The e-ROSA project seeks to build a shared vision of a future sustainable e-infrastructure for research and education in agriculture in order to promote Open Science in this field and as such contribute to addressing related societal challenges. In order to achieve this goal, e-ROSA’s first objective is to bring together the relevant scientific communities and stakeholders and engage them in the process of coelaboration of an ambitious, practical roadmap that provides the basis for the design and implementation of such an e-infrastructure in the years to come.
This website highlights the results of a bibliometric analysis conducted at a global scale in order to identify key scientists and associated research performing organisations (e.g. public research institutes, universities, Research & Development departments of private companies) that work in the field of agricultural data sources and services. If you have any comment or feedback on the bibliometric study, please use the online form.
You can access and play with the graphs:
- Evolution of the number of publications between 2005 and 2015
- Map of most publishing countries between 2005 and 2015
- Network of country collaborations
- Network of institutional collaborations (+10 publications)
- Network of keywords relating to data - Link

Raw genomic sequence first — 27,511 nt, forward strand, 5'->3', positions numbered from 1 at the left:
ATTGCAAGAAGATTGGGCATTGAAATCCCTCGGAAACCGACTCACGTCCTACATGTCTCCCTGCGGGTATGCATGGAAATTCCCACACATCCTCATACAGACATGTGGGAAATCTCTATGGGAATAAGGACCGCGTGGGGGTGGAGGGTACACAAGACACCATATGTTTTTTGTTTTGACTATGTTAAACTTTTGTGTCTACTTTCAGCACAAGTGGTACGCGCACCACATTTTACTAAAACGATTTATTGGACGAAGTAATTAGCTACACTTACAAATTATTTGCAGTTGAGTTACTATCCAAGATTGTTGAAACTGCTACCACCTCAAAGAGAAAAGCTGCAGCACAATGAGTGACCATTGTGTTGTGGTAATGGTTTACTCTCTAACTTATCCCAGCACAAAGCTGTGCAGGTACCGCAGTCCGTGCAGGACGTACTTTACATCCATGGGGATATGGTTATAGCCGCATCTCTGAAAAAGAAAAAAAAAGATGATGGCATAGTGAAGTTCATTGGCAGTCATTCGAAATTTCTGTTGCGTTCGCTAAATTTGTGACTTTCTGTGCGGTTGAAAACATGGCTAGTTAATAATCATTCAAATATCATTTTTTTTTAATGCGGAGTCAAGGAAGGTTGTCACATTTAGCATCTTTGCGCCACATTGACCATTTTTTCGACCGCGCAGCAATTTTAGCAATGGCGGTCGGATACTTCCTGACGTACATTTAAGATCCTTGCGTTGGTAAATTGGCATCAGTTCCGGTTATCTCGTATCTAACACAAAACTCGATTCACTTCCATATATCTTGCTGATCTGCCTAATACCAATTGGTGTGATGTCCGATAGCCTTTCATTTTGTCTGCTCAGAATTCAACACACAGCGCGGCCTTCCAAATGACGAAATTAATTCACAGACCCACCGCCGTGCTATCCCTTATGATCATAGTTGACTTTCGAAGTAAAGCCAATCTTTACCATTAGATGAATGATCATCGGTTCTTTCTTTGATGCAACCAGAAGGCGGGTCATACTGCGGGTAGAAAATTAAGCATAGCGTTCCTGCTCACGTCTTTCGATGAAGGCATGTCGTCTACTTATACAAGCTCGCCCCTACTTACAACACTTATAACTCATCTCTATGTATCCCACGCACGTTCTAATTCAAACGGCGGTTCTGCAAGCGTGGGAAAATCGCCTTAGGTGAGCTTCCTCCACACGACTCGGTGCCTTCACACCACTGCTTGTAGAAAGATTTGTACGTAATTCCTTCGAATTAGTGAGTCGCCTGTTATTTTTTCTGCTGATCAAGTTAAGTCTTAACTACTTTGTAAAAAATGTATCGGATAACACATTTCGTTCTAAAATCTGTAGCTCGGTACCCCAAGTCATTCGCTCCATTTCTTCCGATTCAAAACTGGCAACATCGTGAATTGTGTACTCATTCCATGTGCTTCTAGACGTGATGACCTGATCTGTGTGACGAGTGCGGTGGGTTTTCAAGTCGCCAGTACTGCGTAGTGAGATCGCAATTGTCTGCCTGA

The Supplement Reporting (SURE) study is one of the first to systematically examine the accuracy of collection of dietary supplement use data for population-based studies of diet. In 2005-2007, the SURE study collected data from 444 participants in Hawaii and Los Angeles. Several methods of collecting data were compared, including an inventory of supplements, a recall, a daily diary, and a one-page supplement frequency questionnaire. Considerable effort was put into developing an extensive Supplement composition database. To quantify intakes, we extended the existing supplement composition table (SCT) used at the Cancer Research Center of Hawaii. The original SCT contained default codes for multivitamin/multimineral products to be used when insufficient detail was available to assign an existing code. However, the default concept needed to be expanded for the SURE study to include additional multivitamin/multirnineral default codes, as well as single nutrients and other components. Approximately 1800 new codes were created, including 211 new default codes. Roughly 130 nutrients and 870 other components were included in the SCT at the conclusion of the study. To accurately quantify intakes from supplements, it is crucial to maintain a comprehensive supplement composition database. Future improvements to our SCT include incorporation of analytic values from the US Department of Agriculture to replace composition data taken from supplement labels. (C) 2009 Elsevier Inc. All rights reserved.
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